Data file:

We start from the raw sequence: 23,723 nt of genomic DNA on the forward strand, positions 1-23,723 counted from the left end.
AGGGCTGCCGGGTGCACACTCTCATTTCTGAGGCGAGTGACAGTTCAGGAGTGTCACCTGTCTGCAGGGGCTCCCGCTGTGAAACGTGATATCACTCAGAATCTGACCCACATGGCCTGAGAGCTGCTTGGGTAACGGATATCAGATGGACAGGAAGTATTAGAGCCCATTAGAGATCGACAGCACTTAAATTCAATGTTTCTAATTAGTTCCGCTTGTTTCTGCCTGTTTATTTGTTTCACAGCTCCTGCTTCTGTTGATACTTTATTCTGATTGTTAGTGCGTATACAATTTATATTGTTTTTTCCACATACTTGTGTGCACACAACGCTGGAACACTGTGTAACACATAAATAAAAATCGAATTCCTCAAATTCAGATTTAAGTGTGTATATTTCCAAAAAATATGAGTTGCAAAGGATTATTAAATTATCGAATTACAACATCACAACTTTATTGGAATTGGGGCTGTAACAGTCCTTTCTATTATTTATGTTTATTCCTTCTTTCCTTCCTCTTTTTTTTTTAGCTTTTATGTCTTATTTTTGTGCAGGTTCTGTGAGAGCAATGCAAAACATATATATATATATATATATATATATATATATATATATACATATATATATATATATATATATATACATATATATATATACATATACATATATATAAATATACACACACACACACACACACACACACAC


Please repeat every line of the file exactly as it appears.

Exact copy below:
We start from the raw sequence: 23,723 nt of genomic DNA on the forward strand, positions 1-23,723 counted from the left end.
AGGGCTGCCGGGTGCACACTCTCATTTCTGAGGCGAGTGACAGTTCAGGAGTGTCACCTGTCTGCAGGGGCTCCCGCTGTGAAACGTGATATCACTCAGAATCTGACCCACATGGCCTGAGAGCTGCTTGGGTAACGGATATCAGATGGACAGGAAGTATTAGAGCCCATTAGAGATCGACAGCACTTAAATTCAATGTTTCTAATTAGTTCCGCTTGTTTCTGCCTGTTTATTTGTTTCACAGCTCCTGCTTCTGTTGATACTTTATTCTGATTGTTAGTGCGTATACAATTTATATTGTTTTTTCCACATACTTGTGTGCACACAACGCTGGAACACTGTGTAACACATAAATAAAAATCGAATTCCTCAAATTCAGATTTAAGTGTGTATATTTCCAAAAAATATGAGTTGCAAAGGATTATTAAATTATCGAATTACAACATCACAACTTTATTGGAATTGGGGCTGTAACAGTCCTTTCTATTATTTATGTTTATTCCTTCTTTCCTTCCTCTTTTTTTTTTAGCTTTTATGTCTTATTTTTGTGCAGGTTCTGTGAGAGCAATGCAAAACATATATATATATATATATATATATATATATATATATATACATATATATATATATATATATATATACATATATATATATACATATACATATATATAAATATACACACACACACACACACACACACACAC